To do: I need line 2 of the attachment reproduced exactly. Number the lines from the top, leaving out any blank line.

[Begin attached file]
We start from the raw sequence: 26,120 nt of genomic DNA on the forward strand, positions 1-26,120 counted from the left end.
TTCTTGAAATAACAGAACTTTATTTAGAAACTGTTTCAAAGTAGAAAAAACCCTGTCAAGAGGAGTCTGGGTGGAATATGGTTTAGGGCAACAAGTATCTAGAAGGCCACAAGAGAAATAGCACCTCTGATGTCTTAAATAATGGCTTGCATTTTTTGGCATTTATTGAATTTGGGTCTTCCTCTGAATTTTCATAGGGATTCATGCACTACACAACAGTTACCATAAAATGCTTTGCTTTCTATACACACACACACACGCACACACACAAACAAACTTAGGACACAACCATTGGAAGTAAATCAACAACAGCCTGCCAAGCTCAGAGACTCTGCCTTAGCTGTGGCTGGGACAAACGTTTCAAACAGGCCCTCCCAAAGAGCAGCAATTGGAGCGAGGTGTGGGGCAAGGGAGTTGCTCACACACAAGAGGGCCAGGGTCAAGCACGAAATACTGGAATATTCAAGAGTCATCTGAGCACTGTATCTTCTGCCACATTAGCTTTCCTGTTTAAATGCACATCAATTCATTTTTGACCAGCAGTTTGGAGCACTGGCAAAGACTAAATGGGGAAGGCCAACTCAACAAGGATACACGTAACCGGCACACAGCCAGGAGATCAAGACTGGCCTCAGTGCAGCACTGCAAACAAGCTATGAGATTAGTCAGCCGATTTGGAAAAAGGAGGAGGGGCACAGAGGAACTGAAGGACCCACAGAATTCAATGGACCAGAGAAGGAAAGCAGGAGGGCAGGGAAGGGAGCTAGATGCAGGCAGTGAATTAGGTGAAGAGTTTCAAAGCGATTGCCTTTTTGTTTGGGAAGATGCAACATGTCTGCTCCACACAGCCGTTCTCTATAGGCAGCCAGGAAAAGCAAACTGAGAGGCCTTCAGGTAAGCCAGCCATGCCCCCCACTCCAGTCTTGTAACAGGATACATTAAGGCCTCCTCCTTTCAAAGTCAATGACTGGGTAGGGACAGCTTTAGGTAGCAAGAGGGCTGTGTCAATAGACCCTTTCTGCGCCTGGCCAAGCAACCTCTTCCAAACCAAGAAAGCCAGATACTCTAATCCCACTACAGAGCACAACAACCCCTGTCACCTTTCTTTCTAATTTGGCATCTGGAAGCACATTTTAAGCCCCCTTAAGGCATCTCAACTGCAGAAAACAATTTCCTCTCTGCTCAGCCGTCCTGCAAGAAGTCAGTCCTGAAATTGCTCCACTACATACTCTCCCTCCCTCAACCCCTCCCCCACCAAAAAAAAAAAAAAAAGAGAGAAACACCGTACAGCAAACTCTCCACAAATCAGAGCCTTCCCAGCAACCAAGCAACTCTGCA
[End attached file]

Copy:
TTCTTGAAATAACAGAACTTTATTTAGAAACTGTTTCAAAGTAGAAAAAACCCTGTCAAGAGGAGTCTGGGTGGAATATGGTTTAGGGCAACAAGTATCTAGAAGGCCACAAGAGAAATAGCACCTCTGATGTCTTAAATAATGGCTTGCATTTTTTGGCATTTATTGAATTTGGGTCTTCCTCTGAATTTTCATAGGGATTCATGCACTACACAACAGTTACCATAAAATGCTTTGCTTTCTATACACACACACACACGCACACACACAAACAAACTTAGGACACAACCATTGGAAGTAAATCAACAACAGCCTGCCAAGCTCAGAGACTCTGCCTTAGCTGTGGCTGGGACAAACGTTTCAAACAGGCCCTCCCAAAGAGCAGCAATTGGAGCGAGGTGTGGGGCAAGGGAGTTGCTCACACACAAGAGGGCCAGGGTCAAGCACGAAATACTGGAATATTCAAGAGTCATCTGAGCACTGTATCTTCTGCCACATTAGCTTTCCTGTTTAAATGCACATCAATTCATTTTTGACCAGCAGTTTGGAGCACTGGCAAAGACTAAATGGGGAAGGCCAACTCAACAAGGATACACGTAACCGGCACACAGCCAGGAGATCAAGACTGGCCTCAGTGCAGCACTGCAAACAAGCTATGAGATTAGTCAGCCGATTTGGAAAAAGGAGGAGGGGCACAGAGGAACTGAAGGACCCACAGAATTCAATGGACCAGAGAAGGAAAGCAGGAGGGCAGGGAAGGGAGCTAGATGCAGGCAGTGAATTAGGTGAAGAGTTTCAAAGCGATTGCCTTTTTGTTTGGGAAGATGCAACATGTCTGCTCCACACAGCCGTTCTCTATAGGCAGCCAGGAAAAGCAAACTGAGAGGCCTTCAGGTAAGCCAGCCATGCCCCCCACTCCAGTCTTGTAACAGGATACATTAAGGCCTCCTCCTTTCAAAGTCAATGACTGGGTAGGGACAGCTTTAGGTAGCAAGAGGGCTGTGTCAATAGACCCTTTCTGCGCCTGGCCAAGCAACCTCTTCCAAACCAAGAAAGCCAGATACTCTAATCCCACTACAGAGCACAACAACCCCTGTCACCTTTCTTTCTAATTTGGCATCTGGAAGCACATTTTAAGCCCCCTTAAGGCATCTCAACTGCAGAAAACAATTTCCTCTCTGCTCAGCCGTCCTGCAAGAAGTCAGTCCTGAAATTGCTCCACTACATACTCTCCCTCCCTCAACCCCTCCCCCACCAAAAAAAAAAAAAAAAGAGAGAAACACCGTACAGCAAACTCTCCACAAATCAGAGCCTTCCCAGCAACCAAGCAACTCTGCA